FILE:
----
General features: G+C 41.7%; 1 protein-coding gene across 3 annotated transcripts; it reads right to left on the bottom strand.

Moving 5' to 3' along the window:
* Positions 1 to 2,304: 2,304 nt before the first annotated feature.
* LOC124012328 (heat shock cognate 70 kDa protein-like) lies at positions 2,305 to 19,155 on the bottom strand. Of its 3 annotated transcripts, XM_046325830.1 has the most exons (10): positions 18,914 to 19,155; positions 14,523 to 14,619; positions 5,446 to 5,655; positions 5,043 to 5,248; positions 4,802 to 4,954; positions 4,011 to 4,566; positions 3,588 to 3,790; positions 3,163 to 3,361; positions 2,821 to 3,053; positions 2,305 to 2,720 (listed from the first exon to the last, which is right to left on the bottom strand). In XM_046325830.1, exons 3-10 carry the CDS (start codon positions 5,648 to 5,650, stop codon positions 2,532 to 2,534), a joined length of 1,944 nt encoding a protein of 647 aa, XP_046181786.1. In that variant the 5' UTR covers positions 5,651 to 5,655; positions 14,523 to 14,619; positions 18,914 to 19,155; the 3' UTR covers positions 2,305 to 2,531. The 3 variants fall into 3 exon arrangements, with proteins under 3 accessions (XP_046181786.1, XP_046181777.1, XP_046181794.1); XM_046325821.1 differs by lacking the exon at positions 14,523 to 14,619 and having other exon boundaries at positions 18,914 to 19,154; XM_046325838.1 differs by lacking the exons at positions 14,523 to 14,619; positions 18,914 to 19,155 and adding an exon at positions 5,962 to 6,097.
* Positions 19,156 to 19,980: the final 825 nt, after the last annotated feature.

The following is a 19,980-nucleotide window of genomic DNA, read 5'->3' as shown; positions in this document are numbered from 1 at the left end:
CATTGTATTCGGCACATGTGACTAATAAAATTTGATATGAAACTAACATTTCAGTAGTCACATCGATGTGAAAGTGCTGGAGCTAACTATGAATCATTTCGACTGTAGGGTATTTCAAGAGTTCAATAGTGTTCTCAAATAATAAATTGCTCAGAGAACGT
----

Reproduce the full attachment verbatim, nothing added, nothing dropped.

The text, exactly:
General features: G+C 41.7%; 1 protein-coding gene across 3 annotated transcripts; it reads right to left on the bottom strand.

Moving 5' to 3' along the window:
* Positions 1 to 2,304: 2,304 nt before the first annotated feature.
* LOC124012328 (heat shock cognate 70 kDa protein-like) lies at positions 2,305 to 19,155 on the bottom strand. Of its 3 annotated transcripts, XM_046325830.1 has the most exons (10): positions 18,914 to 19,155; positions 14,523 to 14,619; positions 5,446 to 5,655; positions 5,043 to 5,248; positions 4,802 to 4,954; positions 4,011 to 4,566; positions 3,588 to 3,790; positions 3,163 to 3,361; positions 2,821 to 3,053; positions 2,305 to 2,720 (listed from the first exon to the last, which is right to left on the bottom strand). In XM_046325830.1, exons 3-10 carry the CDS (start codon positions 5,648 to 5,650, stop codon positions 2,532 to 2,534), a joined length of 1,944 nt encoding a protein of 647 aa, XP_046181786.1. In that variant the 5' UTR covers positions 5,651 to 5,655; positions 14,523 to 14,619; positions 18,914 to 19,155; the 3' UTR covers positions 2,305 to 2,531. The 3 variants fall into 3 exon arrangements, with proteins under 3 accessions (XP_046181786.1, XP_046181777.1, XP_046181794.1); XM_046325821.1 differs by lacking the exon at positions 14,523 to 14,619 and having other exon boundaries at positions 18,914 to 19,154; XM_046325838.1 differs by lacking the exons at positions 14,523 to 14,619; positions 18,914 to 19,155 and adding an exon at positions 5,962 to 6,097.
* Positions 19,156 to 19,980: the final 825 nt, after the last annotated feature.

The following is a 19,980-nucleotide window of genomic DNA, read 5'->3' as shown; positions in this document are numbered from 1 at the left end:
CATTGTATTCGGCACATGTGACTAATAAAATTTGATATGAAACTAACATTTCAGTAGTCACATCGATGTGAAAGTGCTGGAGCTAACTATGAATCATTTCGACTGTAGGGTATTTCAAGAGTTCAATAGTGTTCTCAAATAATAAATTGCTCAGAGAACGT